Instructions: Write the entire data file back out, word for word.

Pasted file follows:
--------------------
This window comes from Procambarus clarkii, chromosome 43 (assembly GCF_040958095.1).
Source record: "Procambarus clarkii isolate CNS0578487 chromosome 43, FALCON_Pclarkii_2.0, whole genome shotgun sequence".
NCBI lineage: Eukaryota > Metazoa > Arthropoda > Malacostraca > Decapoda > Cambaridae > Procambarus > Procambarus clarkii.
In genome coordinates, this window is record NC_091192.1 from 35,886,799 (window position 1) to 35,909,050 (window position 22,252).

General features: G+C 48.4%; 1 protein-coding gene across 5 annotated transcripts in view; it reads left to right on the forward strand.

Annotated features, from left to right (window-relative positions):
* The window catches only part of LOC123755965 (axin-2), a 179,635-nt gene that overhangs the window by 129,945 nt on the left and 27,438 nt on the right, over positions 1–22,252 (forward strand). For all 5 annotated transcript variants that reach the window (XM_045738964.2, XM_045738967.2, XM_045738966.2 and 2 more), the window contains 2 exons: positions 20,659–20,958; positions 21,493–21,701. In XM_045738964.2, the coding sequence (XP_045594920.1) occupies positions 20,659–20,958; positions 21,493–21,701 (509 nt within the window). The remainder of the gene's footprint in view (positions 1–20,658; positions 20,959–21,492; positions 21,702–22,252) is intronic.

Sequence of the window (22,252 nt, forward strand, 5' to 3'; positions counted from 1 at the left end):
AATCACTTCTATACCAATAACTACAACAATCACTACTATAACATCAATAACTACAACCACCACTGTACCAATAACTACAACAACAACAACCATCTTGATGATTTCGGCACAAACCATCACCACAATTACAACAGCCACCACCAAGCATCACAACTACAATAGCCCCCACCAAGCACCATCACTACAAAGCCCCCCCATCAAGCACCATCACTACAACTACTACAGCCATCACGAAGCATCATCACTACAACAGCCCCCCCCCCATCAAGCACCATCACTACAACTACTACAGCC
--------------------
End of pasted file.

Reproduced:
This window comes from Procambarus clarkii, chromosome 43 (assembly GCF_040958095.1).
Source record: "Procambarus clarkii isolate CNS0578487 chromosome 43, FALCON_Pclarkii_2.0, whole genome shotgun sequence".
NCBI lineage: Eukaryota > Metazoa > Arthropoda > Malacostraca > Decapoda > Cambaridae > Procambarus > Procambarus clarkii.
In genome coordinates, this window is record NC_091192.1 from 35,886,799 (window position 1) to 35,909,050 (window position 22,252).

General features: G+C 48.4%; 1 protein-coding gene across 5 annotated transcripts in view; it reads left to right on the forward strand.

Annotated features, from left to right (window-relative positions):
* The window catches only part of LOC123755965 (axin-2), a 179,635-nt gene that overhangs the window by 129,945 nt on the left and 27,438 nt on the right, over positions 1–22,252 (forward strand). For all 5 annotated transcript variants that reach the window (XM_045738964.2, XM_045738967.2, XM_045738966.2 and 2 more), the window contains 2 exons: positions 20,659–20,958; positions 21,493–21,701. In XM_045738964.2, the coding sequence (XP_045594920.1) occupies positions 20,659–20,958; positions 21,493–21,701 (509 nt within the window). The remainder of the gene's footprint in view (positions 1–20,658; positions 20,959–21,492; positions 21,702–22,252) is intronic.

Sequence of the window (22,252 nt, forward strand, 5' to 3'; positions counted from 1 at the left end):
AATCACTTCTATACCAATAACTACAACAATCACTACTATAACATCAATAACTACAACCACCACTGTACCAATAACTACAACAACAACAACCATCTTGATGATTTCGGCACAAACCATCACCACAATTACAACAGCCACCACCAAGCATCACAACTACAATAGCCCCCACCAAGCACCATCACTACAAAGCCCCCCCATCAAGCACCATCACTACAACTACTACAGCCATCACGAAGCATCATCACTACAACAGCCCCCCCCCCATCAAGCACCATCACTACAACTACTACAGCC